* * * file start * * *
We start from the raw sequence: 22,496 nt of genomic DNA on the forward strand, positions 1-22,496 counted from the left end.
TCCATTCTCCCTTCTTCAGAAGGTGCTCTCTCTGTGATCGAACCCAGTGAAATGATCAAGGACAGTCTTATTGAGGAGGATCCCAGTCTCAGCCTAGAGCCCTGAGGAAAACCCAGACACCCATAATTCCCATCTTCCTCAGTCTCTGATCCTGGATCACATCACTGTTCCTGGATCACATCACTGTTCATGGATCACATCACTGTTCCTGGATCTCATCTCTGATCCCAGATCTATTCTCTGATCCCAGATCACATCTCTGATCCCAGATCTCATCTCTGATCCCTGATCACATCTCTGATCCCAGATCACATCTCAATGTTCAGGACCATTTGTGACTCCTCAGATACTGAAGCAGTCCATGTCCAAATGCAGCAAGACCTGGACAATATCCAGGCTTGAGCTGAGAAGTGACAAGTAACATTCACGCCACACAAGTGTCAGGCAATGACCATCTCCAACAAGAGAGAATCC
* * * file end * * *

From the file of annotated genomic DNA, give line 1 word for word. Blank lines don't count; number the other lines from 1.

We start from the raw sequence: 22,496 nt of genomic DNA on the forward strand, positions 1-22,496 counted from the left end.